Project deliverable Open Access

FINAL REPORT ON END-USER NEEDS AND URGENT OLIVE BREEDING LINES

Milena Ailén Ferrari; Teresa Carrillo Cobo,; Hristofor Miho

It is well known that there are programs for the genetic improvement of the olive tree that seek to obtain varieties that have greater production, that are more resistant to certain diseases and to climatic conditions in the area, among others. But what remained unknown is within those categories, which are the ones that must be prioritized when carrying out an olive breeding program, based on the most urgent needs of the end users. This prioritization is important to find the most proper solutions regarding olive genetic resources with a view to the needs of the market.

 

In that sense, a series of decisions were taken in order to create a useful survey to assess the end-users and with the aim of reaching as many people as possible.

The results were positive, it was possible to evaluate an extensive list of final users from different countries and conclusions were obtained that helped to delineate the future actions of the project.

  • In general, based on the end-user needs, the plant improvement activities should focus on the following aspects, in that order:
    • Resistance to climate change
    • Resistance to pest and diseases
    • Production and quality
    • Adaptability to high density plantations

 

  • In addition, when asked about what they would value the most in an olive variety in order to consider it the ideal variety, more than 42% agreed on obtaining high yield varieties, more than 30% quality and the resistance to pest and diseases important. And more than 23% valued the adaptability to climatic variations. At last, only 2% proposed varieties adapted to high density plantations.

 

  • More than 50% of the surveyed end users are concerned about the Olive Fly as an olive tree pest. Likewise, approximately 22% are concerned about Verticilium and Repilo diseases. Only 9% have concerns about Xyllela fastidiosa. Regarding this last one, when asked about the level of importance that they give to plant breeding activities focused on obtaining a variety resistant to this disease, 75% of the end users gave a punctuation more than 5 to that level of importance, being 10 the highest value of importance.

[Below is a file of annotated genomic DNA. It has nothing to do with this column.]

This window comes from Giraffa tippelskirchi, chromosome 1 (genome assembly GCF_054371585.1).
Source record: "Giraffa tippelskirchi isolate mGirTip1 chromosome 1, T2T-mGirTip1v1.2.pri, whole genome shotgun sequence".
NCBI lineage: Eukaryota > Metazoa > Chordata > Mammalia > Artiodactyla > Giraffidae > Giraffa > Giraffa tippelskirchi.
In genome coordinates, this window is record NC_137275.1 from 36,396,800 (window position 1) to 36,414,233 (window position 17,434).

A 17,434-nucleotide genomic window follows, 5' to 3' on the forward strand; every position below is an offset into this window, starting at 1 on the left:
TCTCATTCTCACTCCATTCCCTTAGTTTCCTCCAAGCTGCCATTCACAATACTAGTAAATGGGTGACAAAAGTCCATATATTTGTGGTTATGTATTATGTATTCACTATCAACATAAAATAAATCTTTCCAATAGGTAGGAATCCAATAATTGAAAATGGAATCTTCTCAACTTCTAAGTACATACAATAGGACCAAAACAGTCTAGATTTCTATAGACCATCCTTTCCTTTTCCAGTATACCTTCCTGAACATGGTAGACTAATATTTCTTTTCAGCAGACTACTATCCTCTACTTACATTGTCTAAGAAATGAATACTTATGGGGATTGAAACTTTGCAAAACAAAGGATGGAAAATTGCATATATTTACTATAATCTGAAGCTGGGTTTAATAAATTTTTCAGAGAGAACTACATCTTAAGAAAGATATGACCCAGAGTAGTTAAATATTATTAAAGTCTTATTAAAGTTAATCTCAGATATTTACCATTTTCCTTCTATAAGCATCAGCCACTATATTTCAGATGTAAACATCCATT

• In order to implement a high-density system, end users considered that the existing varieties should be improved in terms of the olive oil yield, quality and that the trees should have less vigor and be more resistant to pest and diseases.

 

  • In general, end users have tried more tolerant varieties for the Bactrocera oleae pest and  Verticillium disease, rather than for Colletotrichum, Spilocea oleaginum and Xyllela Fastidiosa. More than 40% of the surveyed present the need to acquire varieties that are tolerant to those pests and diseases. In addition, the most known tolerant varieties are Koroneiki, Arbequina, Frantoio and Leccino.

 

  • In Spain, the aspect that was considered most important for a new variety, regarding the geographic location, was the chilling hour reduction. In Morocco, Greece, Italy and Turkey it was the drought tolerance, and in Iran the high temperature resistance.

 

  • All end users agreed that the future orientation of olive oil will follow guidelines for varieties of higher quality oil, rather than more productive varieties. In addition to this, when asked to farmers, more than 85% valued a breeding program for the improvement of the polyphenol content of the oil as important (i.e., punctuation more than 5). Also, when asked to farmers and people related to the industry, 74% of them would consider having a high-quality olive oil for their farm, even if that meant less production.

 

  • Regarding the table olives, most of the end user agreed that there will be an increase in the consumption of this product, consequently the production will escalate. They also agreed that improvement activities should focus on increasing the fruit size, making it easier to detach the seed from the fruit, improve the adaption to mechanized harvesting and the resilience to pest and diseases.

 

  • Finally, more than 90% of the surveyed are interested in acquiring a new olive variety to face a specific problem.

 

Survey of farmers, nurserymen and other end-users on needs in the olive sector.
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